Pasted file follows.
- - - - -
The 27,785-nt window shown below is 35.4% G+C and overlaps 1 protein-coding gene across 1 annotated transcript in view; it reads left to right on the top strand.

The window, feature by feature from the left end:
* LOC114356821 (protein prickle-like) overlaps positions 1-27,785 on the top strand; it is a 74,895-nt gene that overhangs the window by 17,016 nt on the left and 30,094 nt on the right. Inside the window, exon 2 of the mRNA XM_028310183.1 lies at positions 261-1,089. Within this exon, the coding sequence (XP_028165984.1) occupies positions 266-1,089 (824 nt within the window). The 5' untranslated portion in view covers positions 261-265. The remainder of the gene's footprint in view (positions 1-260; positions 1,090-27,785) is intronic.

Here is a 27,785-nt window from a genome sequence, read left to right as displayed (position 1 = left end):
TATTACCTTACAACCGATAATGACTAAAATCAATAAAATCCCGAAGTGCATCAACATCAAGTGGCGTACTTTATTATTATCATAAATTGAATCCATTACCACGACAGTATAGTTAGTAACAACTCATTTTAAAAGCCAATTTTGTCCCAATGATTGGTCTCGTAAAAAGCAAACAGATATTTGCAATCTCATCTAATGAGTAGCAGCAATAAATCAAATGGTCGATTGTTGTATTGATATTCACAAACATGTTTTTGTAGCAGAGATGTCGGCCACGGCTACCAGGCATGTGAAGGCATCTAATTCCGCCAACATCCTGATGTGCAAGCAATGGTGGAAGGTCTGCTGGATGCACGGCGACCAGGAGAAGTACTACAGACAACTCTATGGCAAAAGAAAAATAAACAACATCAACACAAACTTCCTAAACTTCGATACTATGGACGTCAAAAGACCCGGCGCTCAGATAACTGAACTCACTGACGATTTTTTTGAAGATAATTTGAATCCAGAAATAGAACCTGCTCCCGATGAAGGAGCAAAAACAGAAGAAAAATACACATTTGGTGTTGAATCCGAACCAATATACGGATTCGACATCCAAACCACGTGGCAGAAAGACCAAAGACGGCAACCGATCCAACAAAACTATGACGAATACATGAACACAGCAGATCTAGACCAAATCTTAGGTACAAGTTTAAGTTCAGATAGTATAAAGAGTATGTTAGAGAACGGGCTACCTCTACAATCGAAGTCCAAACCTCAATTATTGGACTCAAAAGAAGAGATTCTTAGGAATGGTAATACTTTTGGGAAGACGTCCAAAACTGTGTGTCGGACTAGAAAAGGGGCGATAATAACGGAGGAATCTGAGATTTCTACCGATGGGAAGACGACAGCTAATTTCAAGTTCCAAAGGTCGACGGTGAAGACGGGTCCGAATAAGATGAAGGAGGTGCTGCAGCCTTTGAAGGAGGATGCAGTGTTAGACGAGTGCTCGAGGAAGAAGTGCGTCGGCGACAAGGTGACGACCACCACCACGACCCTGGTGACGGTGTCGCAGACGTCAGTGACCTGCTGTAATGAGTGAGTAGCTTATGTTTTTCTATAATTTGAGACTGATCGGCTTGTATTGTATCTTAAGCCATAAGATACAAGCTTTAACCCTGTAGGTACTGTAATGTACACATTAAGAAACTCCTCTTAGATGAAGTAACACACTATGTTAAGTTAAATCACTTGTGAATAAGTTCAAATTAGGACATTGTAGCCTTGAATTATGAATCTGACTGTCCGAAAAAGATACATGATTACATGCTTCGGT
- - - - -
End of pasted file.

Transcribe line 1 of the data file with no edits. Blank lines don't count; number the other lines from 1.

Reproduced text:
The 27,785-nt window shown below is 35.4% G+C and overlaps 1 protein-coding gene across 1 annotated transcript in view; it reads left to right on the top strand.